he nodded, let them place booties over his shoes, and then quietly walked in.
my father-in-law had been through with the architect who designed the building and had lots to share about each room, and it was very interesting and such a great experience for everyone.
i can’t image it being so without him there.

my husband held our little girl under beautiful chandeliers in stunning rooms. boss walked and pointed excitedly at pictures on the walls, pointed out plants, and gave appropriate oohs and ahhs, but he was great. the entire time.

boston loved the temple. he talked about it the entire drive home, and said he wanted to go back and see the pretty lights again. he remembered details. i squeezed cc’s hand, and though i assumed this car-ride would entail a melting-down child and a snide “i told you so” look from me, i was so happy we were all there, and so filled with happiness and gratitude for his patience to make a memory. because it obviously worked. cheers to a husband who is often the smarter and far more patient one than i am.

in the last few weeks, boss has brought up that experience nearly. every. day.
“mom, we went to the ‘princess house’ with grandpa. we saw jesus there.” {which to him, was the first bearded man he saw inside. #oops} he remembers when we drive by the temple here in san diego, “hey that’s aroni [Moroni] up there on that temple! i saw that place! i went wif you, and daddy, and grandpa, and reesie!”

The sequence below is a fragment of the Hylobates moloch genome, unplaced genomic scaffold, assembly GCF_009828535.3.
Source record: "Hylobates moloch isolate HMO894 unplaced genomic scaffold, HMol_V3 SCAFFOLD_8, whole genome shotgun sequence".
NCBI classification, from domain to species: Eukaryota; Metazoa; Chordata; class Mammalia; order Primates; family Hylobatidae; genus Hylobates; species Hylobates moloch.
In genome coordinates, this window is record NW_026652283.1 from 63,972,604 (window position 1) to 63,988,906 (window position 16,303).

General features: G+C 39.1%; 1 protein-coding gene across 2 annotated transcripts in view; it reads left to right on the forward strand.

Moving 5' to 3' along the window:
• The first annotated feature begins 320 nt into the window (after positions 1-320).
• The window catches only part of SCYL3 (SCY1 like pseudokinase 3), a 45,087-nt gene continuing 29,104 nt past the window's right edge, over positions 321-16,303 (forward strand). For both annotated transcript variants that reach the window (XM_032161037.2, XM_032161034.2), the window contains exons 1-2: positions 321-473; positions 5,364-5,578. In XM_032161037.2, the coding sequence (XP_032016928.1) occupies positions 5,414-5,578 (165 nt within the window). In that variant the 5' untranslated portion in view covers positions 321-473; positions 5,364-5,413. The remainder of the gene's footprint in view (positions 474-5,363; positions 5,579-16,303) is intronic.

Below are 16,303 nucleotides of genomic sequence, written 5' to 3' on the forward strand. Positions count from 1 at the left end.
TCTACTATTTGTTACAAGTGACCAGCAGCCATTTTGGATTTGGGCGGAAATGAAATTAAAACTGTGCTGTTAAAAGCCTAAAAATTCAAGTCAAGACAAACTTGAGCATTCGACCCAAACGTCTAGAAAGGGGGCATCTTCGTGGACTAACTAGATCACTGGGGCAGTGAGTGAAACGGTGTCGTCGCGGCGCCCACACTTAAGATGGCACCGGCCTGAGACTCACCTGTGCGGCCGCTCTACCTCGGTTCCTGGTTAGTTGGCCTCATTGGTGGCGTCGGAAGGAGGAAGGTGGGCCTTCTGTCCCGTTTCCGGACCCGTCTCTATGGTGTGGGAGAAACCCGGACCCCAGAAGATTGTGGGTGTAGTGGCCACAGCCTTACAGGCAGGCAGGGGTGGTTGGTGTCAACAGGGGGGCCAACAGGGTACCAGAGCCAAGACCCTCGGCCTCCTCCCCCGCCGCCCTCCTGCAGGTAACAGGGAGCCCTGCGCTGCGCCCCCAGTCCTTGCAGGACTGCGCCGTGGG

i realized that my son, nearly 3 years old, has a memory much greater and more vivid than i give him credit for.  he will recount events that i had no idea meant so much to him. gifts that he opened from family that i was sure he would forget he owned, he pulls out with reverence, and declares who and when he received them.

after just one or two times through a book, he can read each page, word for word. {and demands to, usually.}  after once through a musical, he knows the tunes and can at least pretend to say all the words.

this week, our cousin, who boss loves more than most humans alive, had butterflies that she received as cocoons in the mail for christmas. she wanted to let them go while boss was around so he could see. again i had the thought that he wouldn’t care or remember, and thought to tell her to do that when she wanted, but i let it go.  his little brain is creating memories, and synapses, that help him to learn about colors, flying, butterflies, and birth, and change. and again, every day out of the blue, he will tell me how cool it was to see those butterflies “fly way high in the sky!”